In this time of formation and “fresh starts”, you may be considering new partnerships OR pitches to ramp up your business growth.
By all means, go forth. But, protect as you go.
Sometimes, those partnerships or employees/contractors work out – sometimes they don’t. What happens to the information they learn while working with you (or “interviewing” or “pitching”)? Are they allowed to discuss it with anyone else?
Enter the mysterious yet often misunderstood Agreement: The Non-Disclosure Agreement (NDA). Other Street names: Confidentiality Agreement, Confidentiality Clause.
Basically, the “DO NOT TELL” clause.
The interesting point about Non-Disclosures is that: it can be a whole agreement or a CLAUSE within a larger agreement. Both are valid; both matter.
Also, they can be unilateral, meaning that it binds ONLY the Recipient (the party receiving the confidential information) and not the Discloser (the party disclosing the information). OR, be mutual or bi-lateral where BOTH parties may be Discloser and Recipient and both are bound to keep any information disclosed between them during the working relationship as confidential.
As always – read carefully!
Ideally, you would present and sign the NDA BEFORE you enter into ANY type of partnership or discussion
In my legal and business practice, these are the top 5 questions on Non-Disclosure Agreements:
1. Who needs an NDA?
Informally, a simple RULE of thumb is: If you, as the Discloser have any confidential information, OR any confidential Products/Services that could create present or future commercial value for you, then utilize an NDA to protect your information with the Recipient.
This preserves your potential profit and commercial viability of your information.
The idea is that the NDA would put the Recipient on notice about the type of information (broadly) that is to be held confidential that the Discloser wishes to protect information BEFORE filing any form of intellectual property protection (such as trademarks, patents filed with the United States Patent Trademark Office or copyrights with the United States Copyright Office.).
Also, if the Discloser wishes to protect trade secrets (such as, recipes, processes, customer lists etc.), or information that cannot be protected through formal entities such as the USPTO or Copyright Office. Unsure if you have something to protect? Consult your intellectual property (IP) attorney.
Second, if you as the Discloser is entrusted to PRESERVE private or sensitive information (regardless of commercial value) of OTHER 3rd parties, such as client information, financial statements etc., then utilize an NDA to protect the information.
2. How do I ask someone to sign my NDA? I’m worried it will push them away from working with me.
Your idea is worth protecting, and has value to you and your business. You’re asking for their silence, NOT their first-born. In reality – all successful, working relationships begin with honesty and continue with transparency. Be straight upfront and state that your working relationship is dependent upon an NDA being signed.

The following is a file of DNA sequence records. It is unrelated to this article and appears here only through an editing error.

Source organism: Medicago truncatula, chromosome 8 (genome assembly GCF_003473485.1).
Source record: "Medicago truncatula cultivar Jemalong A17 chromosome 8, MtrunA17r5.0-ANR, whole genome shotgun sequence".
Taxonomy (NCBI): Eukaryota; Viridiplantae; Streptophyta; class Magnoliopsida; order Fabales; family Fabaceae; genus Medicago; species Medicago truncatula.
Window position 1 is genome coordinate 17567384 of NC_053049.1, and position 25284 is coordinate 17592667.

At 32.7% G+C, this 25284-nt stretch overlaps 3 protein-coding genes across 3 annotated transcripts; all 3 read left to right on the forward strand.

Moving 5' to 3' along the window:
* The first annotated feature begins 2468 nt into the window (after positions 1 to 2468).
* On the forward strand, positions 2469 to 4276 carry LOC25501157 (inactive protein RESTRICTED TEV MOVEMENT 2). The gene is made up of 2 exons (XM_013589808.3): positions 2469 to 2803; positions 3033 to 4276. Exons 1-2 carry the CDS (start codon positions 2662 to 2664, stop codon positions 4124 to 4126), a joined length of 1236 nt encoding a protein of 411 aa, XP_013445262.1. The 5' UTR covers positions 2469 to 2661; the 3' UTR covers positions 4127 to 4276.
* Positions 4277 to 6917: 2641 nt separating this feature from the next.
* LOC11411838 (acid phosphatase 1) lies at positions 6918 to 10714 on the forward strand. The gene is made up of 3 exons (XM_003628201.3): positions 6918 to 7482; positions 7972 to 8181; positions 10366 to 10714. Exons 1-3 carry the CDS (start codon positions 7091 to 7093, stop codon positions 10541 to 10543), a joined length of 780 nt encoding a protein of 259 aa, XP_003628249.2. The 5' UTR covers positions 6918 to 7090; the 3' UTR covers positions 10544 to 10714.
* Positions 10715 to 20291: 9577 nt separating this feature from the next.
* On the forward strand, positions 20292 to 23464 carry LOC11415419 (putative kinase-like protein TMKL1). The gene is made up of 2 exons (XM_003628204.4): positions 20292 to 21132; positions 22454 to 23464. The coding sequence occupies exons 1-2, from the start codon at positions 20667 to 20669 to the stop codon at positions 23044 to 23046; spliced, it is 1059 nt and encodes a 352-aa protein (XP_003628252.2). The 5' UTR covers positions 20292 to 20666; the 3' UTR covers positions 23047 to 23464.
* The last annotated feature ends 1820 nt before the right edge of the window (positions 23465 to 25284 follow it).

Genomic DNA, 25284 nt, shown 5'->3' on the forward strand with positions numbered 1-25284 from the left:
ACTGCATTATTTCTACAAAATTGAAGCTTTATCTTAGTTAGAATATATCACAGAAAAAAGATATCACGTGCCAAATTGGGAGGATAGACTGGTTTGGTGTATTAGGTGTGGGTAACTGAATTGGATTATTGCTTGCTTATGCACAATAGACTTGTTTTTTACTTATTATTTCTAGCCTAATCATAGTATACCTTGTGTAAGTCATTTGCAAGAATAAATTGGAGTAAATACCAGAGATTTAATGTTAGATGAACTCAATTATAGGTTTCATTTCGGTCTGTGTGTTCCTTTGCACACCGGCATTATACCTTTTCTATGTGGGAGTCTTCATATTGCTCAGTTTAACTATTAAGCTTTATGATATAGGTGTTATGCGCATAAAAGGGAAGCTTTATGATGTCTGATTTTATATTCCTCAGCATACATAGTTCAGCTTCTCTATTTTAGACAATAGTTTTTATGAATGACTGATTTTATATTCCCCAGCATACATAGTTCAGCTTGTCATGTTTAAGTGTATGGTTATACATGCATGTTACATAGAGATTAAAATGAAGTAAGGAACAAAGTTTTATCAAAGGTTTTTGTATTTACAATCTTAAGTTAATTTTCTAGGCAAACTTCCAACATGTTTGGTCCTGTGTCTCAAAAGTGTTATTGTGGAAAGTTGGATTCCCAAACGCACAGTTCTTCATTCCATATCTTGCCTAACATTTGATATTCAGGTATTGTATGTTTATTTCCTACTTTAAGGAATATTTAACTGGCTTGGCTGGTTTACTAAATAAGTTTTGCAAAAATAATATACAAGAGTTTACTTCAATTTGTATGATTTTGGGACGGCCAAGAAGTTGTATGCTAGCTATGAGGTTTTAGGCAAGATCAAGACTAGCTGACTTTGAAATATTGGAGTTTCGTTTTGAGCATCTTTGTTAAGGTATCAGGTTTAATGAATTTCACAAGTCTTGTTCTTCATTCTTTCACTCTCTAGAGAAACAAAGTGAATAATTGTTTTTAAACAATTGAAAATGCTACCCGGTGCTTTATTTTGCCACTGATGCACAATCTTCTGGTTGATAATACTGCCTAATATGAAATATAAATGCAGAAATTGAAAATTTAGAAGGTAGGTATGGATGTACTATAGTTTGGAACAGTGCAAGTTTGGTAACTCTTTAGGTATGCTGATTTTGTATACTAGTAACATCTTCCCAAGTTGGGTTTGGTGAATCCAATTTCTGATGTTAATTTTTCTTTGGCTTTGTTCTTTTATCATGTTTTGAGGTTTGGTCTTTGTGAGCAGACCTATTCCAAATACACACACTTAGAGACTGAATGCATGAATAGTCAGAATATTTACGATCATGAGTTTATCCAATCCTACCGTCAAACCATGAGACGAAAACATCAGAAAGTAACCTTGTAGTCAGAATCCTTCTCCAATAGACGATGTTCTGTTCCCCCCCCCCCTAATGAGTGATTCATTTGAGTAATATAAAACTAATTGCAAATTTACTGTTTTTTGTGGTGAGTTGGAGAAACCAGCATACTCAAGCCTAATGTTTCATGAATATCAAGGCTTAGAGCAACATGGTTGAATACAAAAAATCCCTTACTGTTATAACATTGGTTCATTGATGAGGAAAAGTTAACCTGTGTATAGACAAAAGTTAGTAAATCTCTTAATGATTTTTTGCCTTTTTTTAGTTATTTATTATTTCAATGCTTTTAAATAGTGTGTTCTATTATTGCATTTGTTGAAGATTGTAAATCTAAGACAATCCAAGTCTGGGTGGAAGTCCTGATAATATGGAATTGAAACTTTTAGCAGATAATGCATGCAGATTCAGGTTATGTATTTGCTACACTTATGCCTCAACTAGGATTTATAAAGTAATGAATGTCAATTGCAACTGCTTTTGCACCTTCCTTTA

Still hesitant? Let’s role-play:
Potential partner – “Hey, I want to work with you”.
You – “Great! I’d be interested in that. Would you mind signing our NDA so I can explain in detail about our idea and process without any restriction? Cool? Here’s the link to our NDA online”.
You’re honest about WHY you need this NDA to be signed and you give immediate action steps for the person to follow up on, if they’re interested.
3. What happens if they don’t want to sign?
It depends on the ROLE of the person OR the person being asked. Sometimes, investors don’t sign, sometimes they do. It all starts with a conversation. Inquire as to why they won’t sign. Then try to resolve any misunderstanding or issues around the wording or actual terms.
Anyone WORKING FOR YOU as an employee or contractor or WITH YOU as a potential partner should be invited to sign without any further negotiation. (See above: Not asking for first-born)
While the NDA is being resolved – do NOT disclose any ideas until signature is received.
If not resolved – decide if you want to proceed without an NDA (consult your lawyer!) or close out the NDA on good terms and circle back at later date, if possible.
4. How effective is an NDA?
It summarizes your intent for confidentiality and binds the other party through notice to hold your information, private and confidential. It’s not perfect protection, BUT, it is better than a whispered conversation behind closed doors, with no document trail and NO formal restriction on disclosure.
5. When is an NDA NOT effective in protecting your information?
An NDA is generally not effective when: The recipient of the NDA had PRIOR knowledge of the information before you disclosed it to them or if the recipient gained additional information from a different source, other than you.
Also, any information that’s common knowledge (or generally available to the public in some way – GOOGLE etc) cannot be covered.
Lastly, if the information can be subject to a subpoena, it may or may not be covered. If you have questions about what you can include in your non-disclosure agreement document, consult your attorney.
(c) 2020 Sankeetha Selvarajah, Esq for Biz to Company
*Information is for general, educational purposes only and is not intended to create an attorney/client relationship. Please consult your legal professional for specific questions to your particular situation*